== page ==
Myasthenia Gravis Nursing Care Plan

Myasthenia Gravis Nursing Care Plan

Myasthenia gravis is an autoimmune disorder. Autoimmune in short means that the body is attacking itself.  This disorder is characterized by fatigue and generalized weakness of any of the muscles that are under voluntary control. This disease attacks the peripheral nervous system (PNS), which is outside the brain and spinal cord. It can surface at any age, but is seen more in women over 40 and men over 60 years of age.

Myasthenia gravis causes a breakdown in normal transmission between nerves and muscles. While there is no cure for myasthenia gravis, there are treatments available to decrease the signs and symptoms.

Signs and symptoms:

Drooping eyes (ptosis), one or both

Double vision (diplopia)

Change in speaking

Difficulty with chewing or swallowing

Difficulty holding head up from causing weakness in neck

Nursing Diagnosis:

  1. Ineffective Breathing Pattern related to neuromuscular weakness of the respiratory muscles and throat.

 

Desired outcomes:

The patient will maintain an oxygen saturation of >92% and a respiratory rate of 12-20 with ADL’s.

InterventionsRationals
InterventionsRationals
Assess for signs of activity intolerance. Ask client to rate perceived exertion.Dyspnea on exertion, palpitations, headaches, or dizziness or patient states increased exertion level, are all signs of activity intolerance and decreased tissue oxygenation.
Monitor pulse oximetry and report O2 saturation <92%.O2 sat of <92% indicates the need to supplement oxygen.
Monitor the patients pulse oximetry every 4-6 hours. An O2 saturation of less than 92% may detect hypoxia and signals the need for supplemental oxygen.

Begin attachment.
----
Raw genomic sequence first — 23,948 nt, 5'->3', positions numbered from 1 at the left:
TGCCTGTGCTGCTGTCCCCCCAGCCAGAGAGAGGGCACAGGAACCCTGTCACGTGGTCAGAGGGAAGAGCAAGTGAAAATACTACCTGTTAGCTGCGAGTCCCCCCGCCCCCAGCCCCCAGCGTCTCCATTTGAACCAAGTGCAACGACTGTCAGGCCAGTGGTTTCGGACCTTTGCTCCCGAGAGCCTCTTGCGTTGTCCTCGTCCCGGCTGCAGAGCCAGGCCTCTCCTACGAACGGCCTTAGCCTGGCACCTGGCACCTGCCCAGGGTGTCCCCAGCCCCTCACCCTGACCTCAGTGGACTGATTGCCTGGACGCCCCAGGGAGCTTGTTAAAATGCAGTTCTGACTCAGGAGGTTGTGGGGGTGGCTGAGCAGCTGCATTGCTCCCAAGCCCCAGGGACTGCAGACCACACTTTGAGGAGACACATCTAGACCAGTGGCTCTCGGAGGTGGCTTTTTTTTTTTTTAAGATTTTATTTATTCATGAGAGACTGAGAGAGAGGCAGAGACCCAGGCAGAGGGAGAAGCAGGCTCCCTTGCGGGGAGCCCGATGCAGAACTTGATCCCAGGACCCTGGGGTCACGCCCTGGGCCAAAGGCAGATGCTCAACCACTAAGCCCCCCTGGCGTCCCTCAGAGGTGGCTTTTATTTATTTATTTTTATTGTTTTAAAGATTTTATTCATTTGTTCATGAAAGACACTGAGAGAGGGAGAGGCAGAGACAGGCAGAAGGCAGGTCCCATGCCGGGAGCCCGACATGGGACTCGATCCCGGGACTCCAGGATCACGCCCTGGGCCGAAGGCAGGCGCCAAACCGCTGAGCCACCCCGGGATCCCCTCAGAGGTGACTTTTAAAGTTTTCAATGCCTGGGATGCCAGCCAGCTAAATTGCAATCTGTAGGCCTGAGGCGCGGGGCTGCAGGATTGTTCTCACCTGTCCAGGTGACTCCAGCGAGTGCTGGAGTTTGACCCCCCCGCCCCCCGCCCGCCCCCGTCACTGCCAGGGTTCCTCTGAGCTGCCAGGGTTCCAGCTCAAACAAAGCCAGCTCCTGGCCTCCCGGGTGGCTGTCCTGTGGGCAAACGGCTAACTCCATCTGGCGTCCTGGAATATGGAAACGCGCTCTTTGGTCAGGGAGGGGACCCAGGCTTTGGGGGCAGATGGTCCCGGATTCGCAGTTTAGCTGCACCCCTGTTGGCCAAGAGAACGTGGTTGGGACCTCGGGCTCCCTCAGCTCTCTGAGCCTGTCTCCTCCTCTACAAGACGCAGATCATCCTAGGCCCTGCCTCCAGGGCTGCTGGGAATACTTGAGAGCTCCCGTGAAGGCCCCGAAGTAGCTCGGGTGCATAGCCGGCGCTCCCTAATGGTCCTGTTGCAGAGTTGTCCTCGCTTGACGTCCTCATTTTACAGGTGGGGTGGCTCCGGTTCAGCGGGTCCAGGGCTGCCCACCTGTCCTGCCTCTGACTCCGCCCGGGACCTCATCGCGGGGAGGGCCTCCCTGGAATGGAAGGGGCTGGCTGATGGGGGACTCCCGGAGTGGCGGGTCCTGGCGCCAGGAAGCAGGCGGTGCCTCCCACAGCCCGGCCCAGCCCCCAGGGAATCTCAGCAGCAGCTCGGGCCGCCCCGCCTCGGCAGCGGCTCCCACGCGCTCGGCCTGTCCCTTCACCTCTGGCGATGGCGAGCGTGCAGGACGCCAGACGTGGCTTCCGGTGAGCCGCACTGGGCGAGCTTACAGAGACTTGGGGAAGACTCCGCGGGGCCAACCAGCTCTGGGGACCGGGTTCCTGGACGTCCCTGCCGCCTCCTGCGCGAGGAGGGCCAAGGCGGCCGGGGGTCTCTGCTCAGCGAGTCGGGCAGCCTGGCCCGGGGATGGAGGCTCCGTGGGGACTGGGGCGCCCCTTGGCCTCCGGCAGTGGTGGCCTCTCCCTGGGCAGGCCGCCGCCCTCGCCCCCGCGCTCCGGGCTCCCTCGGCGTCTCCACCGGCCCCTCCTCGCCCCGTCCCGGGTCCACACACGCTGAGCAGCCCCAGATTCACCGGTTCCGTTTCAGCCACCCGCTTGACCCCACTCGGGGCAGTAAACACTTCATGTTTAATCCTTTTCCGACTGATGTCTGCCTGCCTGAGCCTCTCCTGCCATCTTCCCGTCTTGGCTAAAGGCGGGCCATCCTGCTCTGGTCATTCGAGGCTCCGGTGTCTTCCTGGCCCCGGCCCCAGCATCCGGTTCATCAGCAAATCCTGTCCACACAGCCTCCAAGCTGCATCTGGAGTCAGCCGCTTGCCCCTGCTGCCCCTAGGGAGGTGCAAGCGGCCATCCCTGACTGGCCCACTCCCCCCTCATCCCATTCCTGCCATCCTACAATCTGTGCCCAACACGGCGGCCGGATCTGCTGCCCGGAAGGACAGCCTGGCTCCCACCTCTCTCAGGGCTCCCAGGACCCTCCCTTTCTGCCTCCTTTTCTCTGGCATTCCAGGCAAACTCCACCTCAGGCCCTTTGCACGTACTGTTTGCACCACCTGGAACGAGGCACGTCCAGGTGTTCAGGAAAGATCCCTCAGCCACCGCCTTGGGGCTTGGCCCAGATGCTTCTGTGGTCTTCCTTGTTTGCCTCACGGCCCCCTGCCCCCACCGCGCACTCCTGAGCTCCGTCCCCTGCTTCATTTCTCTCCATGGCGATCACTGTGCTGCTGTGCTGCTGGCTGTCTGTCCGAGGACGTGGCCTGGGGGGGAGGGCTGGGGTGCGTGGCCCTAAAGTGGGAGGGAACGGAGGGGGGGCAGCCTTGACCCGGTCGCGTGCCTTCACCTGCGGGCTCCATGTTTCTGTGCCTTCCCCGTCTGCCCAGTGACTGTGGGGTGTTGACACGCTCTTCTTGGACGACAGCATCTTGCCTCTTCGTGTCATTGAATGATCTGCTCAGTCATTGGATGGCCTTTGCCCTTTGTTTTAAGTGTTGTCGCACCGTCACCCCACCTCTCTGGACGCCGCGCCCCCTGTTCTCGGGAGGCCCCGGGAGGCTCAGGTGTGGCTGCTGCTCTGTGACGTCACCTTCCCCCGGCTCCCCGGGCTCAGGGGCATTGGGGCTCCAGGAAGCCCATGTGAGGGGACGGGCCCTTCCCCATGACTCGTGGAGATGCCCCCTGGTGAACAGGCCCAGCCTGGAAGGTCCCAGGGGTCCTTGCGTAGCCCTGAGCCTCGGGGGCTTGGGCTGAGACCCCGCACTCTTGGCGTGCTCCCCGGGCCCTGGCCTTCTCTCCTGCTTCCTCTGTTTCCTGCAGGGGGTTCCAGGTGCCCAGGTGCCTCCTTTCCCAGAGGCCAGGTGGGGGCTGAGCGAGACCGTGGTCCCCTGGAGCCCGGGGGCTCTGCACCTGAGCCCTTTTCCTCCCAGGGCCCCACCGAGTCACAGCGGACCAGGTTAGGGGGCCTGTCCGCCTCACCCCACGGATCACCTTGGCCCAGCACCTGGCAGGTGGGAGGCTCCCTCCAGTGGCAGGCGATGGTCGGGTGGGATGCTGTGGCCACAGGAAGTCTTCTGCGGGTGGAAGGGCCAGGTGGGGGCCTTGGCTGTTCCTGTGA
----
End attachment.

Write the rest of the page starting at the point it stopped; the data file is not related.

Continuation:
Encourage deep breathing exercises and administer oxygen if indicatedIncreases oxygen delivery to the body.

 

 

 

  1. Risk for Aspiration related to difficulty swallowing

 

Desired outcomes:

Client is able to swallow independently without choking.  Able to maintain a patent airway.

InterventionsRationals
InterventionsRationals
Assess for signs of activity intolerance. Ask client to rate perceived exertion.Dyspnea on exertion, palpitations, headaches, or dizziness or patient states increased exertion level, are all signs of activity intolerance and decreased tissue oxygenation.
Monitor pulse oximetry and report O2 saturation <92%.O2 sat of <92% indicates the need to supplement oxygen.

 

 

  1. Self-Care Deficit related to muscle weakness, general fatigue.

Desired outcomes:

Patient is able to perform self-care activities independently and able to demonstrates ability to use adaptive devices for completion on ADL’s.

InterventionsRationals
InterventionsRationals
Observe the patient’s ability to perform activities of daily living. This will show performance challenges and the level which the patient needs assistance with completing ADL’s.
Allow enough time for task performance. DO not rush patient. Involve family and significant others in care activities. Observe activities to ensure patient can perform them safely without assistance.Allowing sufficient time preserves the patients energy and increases activity tolerance.

 

 

Other nursing diagnosis:

Impaired Physical Mobility related to weakness of voluntary muscles.

 

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Anna C. RN-BC, BSN, PHN, CMSRN Anna began writing extra materials to help her BSN and LVN students with their studies. She takes the topics that the students are learning and expands on them to try to help with their understanding of the nursing process. She is a clinical instructor for LVN and BSN students along with a critical care transport nurse.

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